In “C.O.W.L.” #3, writers Kyle Higgins and Alec Siegel continue to build their world with artist Rod Reis and letterer Troy Peteri. The creative crew dials the focus in tightly around Radia and Geoffrey Warner’s negotiations with the city council.
Set in 1962, “Principles of Power” is filled with lots of talking and a little action, as the story begins to congeal, giving readers a chance to see that “C.O.W.L.” is a comic book equivalent of a television drama. This series won’t be filled with grandiose threats to the universe. Instead, it focuses on the humanity of super-powered beings in a time when the nation was on the brink of significant change. “C.O.W.L.” #3 is a period piece that’s part “Mad Men” due to timing and atmosphere, if not setting, and part “Squadron Supreme” in that the super-powered beings are essentially familiar, but not iconic per se. Higgins and Siegel don’t hesitate to make the men of “C.O.W.L.” #3 chauvinistic and egotistical, but on the other side of that coin, Radia has had about as much as she can stand.
Peteri’s borderless word balloons give “C.O.W.L.” #3 the feeling of a prestige format book held over from the 1990s. It’s sharp and clean, and the simple omission of overbearing black outlines on the balloons gives the story a more liberated, free feeling, especially as the balloons settle more comfortably into Rod Reis’ gorgeous artwork. Reis brings everything he has and pours it into every single panel. At some points, his work reminds me of Phil Noto. At others, it defies comparison. Throughout “C.O.W.L.” #3, the work is simply amazing. The splash page of Radia posing for the “Bombshell” photo shoot is nothing short of stunning. Not overly sexualized, nor gratuitous, but word-free and breathtaking, Reis knocks this out of the park and shows readers he has no problem with a fancy splash page, but he doesn’t even think about overusing splashes. Splash pages and split pages, nine-panel grids and characters popping out of panels, Reis creates a visual spectacle worth every penny in the price of admission. Topping it all off, following the text piece and letters, Jen Aprahamian contributes an amazing image at the back of the comic to close out “C.O.W.L.” #3. The image looks like a mosaic, composed of subtle tones and type overlays. The more attention paid to its components, the more amazing it becomes.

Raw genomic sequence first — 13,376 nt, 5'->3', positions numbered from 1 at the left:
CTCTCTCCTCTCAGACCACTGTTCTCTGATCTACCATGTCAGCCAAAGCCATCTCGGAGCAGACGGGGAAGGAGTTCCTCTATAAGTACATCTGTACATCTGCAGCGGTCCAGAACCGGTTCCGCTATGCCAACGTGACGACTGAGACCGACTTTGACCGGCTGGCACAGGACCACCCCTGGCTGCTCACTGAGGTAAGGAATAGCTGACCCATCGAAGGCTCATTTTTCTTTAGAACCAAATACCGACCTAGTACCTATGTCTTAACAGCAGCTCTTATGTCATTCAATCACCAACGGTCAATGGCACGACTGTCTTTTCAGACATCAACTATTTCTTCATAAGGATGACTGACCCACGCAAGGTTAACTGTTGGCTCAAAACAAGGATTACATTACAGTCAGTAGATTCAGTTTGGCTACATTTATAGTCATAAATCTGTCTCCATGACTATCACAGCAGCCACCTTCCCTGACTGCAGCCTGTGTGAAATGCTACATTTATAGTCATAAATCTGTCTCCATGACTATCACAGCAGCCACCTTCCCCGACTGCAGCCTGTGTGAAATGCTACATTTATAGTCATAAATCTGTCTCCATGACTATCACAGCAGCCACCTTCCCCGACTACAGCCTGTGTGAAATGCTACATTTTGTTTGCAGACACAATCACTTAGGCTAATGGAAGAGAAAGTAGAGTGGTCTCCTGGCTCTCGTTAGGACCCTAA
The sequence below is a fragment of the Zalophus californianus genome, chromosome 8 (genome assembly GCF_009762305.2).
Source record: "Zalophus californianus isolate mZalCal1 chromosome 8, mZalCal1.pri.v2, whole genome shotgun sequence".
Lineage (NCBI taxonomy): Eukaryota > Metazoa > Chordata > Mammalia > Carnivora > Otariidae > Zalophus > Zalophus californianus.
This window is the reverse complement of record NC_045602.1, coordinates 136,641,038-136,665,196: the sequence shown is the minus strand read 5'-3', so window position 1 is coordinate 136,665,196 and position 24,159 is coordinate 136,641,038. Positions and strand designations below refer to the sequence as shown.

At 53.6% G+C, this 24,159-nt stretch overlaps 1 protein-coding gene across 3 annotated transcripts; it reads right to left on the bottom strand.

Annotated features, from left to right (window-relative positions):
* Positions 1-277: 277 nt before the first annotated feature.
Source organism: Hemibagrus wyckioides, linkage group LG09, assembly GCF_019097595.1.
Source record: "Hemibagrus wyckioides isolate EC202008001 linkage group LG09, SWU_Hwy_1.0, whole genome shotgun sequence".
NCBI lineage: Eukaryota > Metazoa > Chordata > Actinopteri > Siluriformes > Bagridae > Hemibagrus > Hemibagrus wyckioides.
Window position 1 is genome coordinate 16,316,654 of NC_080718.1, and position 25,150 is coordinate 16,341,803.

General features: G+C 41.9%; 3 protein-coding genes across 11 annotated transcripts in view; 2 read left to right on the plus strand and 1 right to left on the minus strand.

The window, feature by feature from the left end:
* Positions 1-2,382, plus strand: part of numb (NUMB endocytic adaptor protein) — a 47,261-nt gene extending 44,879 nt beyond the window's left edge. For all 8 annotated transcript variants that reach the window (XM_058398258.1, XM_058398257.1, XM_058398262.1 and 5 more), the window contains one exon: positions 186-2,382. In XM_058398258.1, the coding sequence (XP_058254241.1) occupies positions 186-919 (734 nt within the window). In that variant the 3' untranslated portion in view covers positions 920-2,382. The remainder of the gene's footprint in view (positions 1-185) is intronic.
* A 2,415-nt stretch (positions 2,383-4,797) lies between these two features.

I binge read this run, capping off with “C.O.W.L.” #3. Higgins, Siegel, Reis and Peteri give Image yet another solid book worth checking out. Image has built up a nice little streak over the past few years and as long as books of this quality, with this level of talent continue to appear, I’ll be a happy reader.